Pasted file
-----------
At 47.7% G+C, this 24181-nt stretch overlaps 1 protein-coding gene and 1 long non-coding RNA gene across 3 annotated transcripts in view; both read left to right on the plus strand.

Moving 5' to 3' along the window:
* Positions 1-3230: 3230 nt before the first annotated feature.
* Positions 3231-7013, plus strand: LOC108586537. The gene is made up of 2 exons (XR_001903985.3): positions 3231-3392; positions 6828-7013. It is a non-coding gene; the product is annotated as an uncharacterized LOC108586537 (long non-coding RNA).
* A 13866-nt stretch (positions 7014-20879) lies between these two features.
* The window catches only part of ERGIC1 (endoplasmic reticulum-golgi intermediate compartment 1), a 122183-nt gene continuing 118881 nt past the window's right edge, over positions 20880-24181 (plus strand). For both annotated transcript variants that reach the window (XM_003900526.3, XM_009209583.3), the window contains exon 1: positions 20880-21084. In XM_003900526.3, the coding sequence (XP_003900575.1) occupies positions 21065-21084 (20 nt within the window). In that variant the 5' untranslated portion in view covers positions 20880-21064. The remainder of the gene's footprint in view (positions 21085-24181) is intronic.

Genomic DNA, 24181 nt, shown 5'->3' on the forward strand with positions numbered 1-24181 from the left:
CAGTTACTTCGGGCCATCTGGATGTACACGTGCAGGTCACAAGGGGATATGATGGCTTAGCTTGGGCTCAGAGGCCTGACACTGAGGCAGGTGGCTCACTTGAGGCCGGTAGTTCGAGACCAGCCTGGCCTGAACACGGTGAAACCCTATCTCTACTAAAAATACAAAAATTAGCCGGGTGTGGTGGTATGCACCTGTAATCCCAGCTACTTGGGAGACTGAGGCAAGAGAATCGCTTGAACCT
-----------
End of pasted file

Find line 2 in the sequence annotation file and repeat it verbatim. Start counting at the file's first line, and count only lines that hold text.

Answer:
Moving 5' to 3' along the window: